About the Area About life in Lammermuir About life in Lammermuir About life in Lammermuir About life in Lammermuir Community Matters About life in Lammermuir About life in Lammermuir
Home > About the Area > Our History > Local Stories

Robert Plant


A
Rock L
egend in Longformacus???

With thanks to Ronald Richardson for sending us this link - Longformacus has been put on the map by a rock legend! Follow this link to hear our little village being mentioned by none other than Robert Palmer from Led Zeppelin in Knebworth back in 1979. Listen carefully to the introduction, I wonder how he knew how to pronounce the name of the village properly?






Scotland's Greatest Equestri
an!

THE life and times of one of the world’s most famous 19th century circus performers have finally been put to paper. As yet little is known of Biggar resident, Thomas Ord, but Stuart McMillan’s book is aimed at changing that.

Born in Longformacus in the late 1700s, Ord ran away from home to join the circus and by 1804 had set up on his own. He became one of the best equestrian showmen of his time and even advertised a princely sum of £1000 to anyone who could beat him. Ord built circus rings throughout Scotland, in Biggar, Dumfries, Dundee, Edinburgh, Glasgow, Inverness, Whitehaven and Wick. This entailed him digging a circle to perform in using the turfs as a border, he returned to these circles regularly on a yearly basis and they became known as Ord’s Rings. Many can still be seen today.

During his heyday Ord would draw crowds of up to 8,000 people to his spectacular shows, performed in the open air where people could see his show and firework displays for free. Ord making his living from those who chose to buy tickets for his lottery. His arrival was always eagerly awaited as it brought colour and happiness into the lives of people in a time of austerity and mass poverty.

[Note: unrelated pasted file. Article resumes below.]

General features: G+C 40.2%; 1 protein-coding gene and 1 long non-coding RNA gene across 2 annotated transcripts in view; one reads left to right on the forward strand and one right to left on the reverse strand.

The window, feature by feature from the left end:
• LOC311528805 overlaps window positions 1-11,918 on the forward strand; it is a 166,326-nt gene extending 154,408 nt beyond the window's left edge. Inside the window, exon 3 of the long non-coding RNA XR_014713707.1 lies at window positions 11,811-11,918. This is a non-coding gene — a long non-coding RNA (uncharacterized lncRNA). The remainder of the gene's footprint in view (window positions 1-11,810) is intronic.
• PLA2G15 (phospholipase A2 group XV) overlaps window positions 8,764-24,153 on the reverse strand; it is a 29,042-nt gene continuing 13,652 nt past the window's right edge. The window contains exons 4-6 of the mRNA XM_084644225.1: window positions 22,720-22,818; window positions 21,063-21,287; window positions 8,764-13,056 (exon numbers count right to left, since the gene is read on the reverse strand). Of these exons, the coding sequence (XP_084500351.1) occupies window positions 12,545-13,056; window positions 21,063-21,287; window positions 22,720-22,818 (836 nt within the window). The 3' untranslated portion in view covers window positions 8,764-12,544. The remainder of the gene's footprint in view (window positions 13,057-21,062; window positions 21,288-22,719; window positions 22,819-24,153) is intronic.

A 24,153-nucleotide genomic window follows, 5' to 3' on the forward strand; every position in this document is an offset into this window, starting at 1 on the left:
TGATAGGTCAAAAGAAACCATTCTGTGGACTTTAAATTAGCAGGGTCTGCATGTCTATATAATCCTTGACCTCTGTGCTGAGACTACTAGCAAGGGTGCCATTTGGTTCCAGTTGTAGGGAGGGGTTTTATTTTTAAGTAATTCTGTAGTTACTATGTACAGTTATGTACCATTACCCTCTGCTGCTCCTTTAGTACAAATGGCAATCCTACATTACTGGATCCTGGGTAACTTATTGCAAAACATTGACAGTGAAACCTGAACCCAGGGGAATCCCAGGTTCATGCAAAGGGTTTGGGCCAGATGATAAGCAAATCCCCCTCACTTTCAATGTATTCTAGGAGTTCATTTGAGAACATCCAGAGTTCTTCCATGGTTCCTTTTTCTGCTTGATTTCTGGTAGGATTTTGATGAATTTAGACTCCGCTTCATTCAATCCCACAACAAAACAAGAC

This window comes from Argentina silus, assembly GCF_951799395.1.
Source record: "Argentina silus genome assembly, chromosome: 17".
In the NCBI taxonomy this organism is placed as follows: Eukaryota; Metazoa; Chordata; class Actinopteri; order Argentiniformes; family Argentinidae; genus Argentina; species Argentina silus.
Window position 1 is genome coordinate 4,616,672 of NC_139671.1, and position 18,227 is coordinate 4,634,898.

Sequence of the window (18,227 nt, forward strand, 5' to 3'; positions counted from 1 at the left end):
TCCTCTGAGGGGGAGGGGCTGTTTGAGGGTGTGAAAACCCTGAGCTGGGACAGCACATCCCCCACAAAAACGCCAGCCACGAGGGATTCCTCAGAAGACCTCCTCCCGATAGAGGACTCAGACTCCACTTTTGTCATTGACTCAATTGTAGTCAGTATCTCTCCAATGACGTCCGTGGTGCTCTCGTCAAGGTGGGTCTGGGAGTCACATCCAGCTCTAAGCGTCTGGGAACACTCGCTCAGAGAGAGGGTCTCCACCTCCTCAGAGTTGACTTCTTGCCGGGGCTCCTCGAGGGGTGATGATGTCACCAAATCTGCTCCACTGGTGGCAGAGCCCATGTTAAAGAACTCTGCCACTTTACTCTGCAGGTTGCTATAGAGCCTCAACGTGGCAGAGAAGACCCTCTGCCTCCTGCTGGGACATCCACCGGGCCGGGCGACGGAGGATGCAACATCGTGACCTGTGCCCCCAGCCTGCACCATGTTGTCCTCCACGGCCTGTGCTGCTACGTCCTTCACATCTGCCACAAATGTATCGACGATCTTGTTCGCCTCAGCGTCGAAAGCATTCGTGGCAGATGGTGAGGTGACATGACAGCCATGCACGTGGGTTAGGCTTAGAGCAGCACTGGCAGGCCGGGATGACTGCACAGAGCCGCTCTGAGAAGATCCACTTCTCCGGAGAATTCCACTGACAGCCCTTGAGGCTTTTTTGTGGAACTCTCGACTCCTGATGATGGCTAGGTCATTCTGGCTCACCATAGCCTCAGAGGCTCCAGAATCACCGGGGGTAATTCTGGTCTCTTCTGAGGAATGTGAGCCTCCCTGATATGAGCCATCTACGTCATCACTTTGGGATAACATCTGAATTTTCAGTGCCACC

Stuart said: “He was loved by the people. Thomas Ord made Biggar his home where he had always been popular. He also built a circus in Biggar in 1843, but this was not successful and was eventually pulled down, as a result of the townsfolk feeling they needn’t pay to see a show they could see for free.

“Ord also brought respectability into a profession that was rare in those days with his appearance at church on Sunday, his ban on drinking and swearing at his circus and his giving to the poor of each community he visited.”

Ord last performed in Thornhill on Christmas Day 1859, when ill health forced him back to his house in Biggar where he died on December 27. His grave is one of the largest in Biggar churchyard.

One of his daughters married Edwin Pinder and his circus duly became known as Ord Pinder’s Circus which performed three times for Queen Victoria at Balmoral. Pinder’s Circus still performs today.

With thanks to David O'Leary from Peeblesshire News for the story


War
in the Hills

In late October 1939 pilots of the Auxiliary Air Force shot down this Heinkel HE III bomber. It crashed on the top of the Lammermuir Hills not far from Mayshiel. According to the Scotsman:

“The Nazi was obviously engaged on a lone reconnaissance, and as soon as he was intercepted he at once responded with sustained bursts of machine-gun fire. At the outset, the bomber endeavored to exploit the usual enemy flying technique, with which, incidentally, Scots airmen are now becoming familiar. It was unavailing. The Heinkel was harried on all sides by the fighters, and he was relentlessly pursued over the broad fields of the Lothians
. He had little chance of escape. Individual aircraft went in to the attack,
guns blazing. Their dives might be likened to the "stoops" of a hawk at an unfortunate quarry.
The ground on which the ’plane lay riddled with bullets, is about seven or eight hundred feet above sea level, and commands, a wide view of the Firth of Forth and the Pentland Hills. If the wounded pilot, after he first struck the ground had had any thoughts of rising again he must have been daunted by the sight of the Lammermuirs, which formed a solid barrier in his way. When the news that the bomber had been brought down began to circulate men and women, taken with a desire to see an invading craft at close quarters, made their way on foot or by motor car to the moor, until the scene, with its parked vehicles and the crowd on the knoll above them, had all the appearance of some country coursing meeting. Many of those who gathered about the wrecked machine, which they were prevented from approaching at close quarters by a guard, had seen the concluding stages of the fight. They had followed the chase across country, as if they had been following a pack of hounds."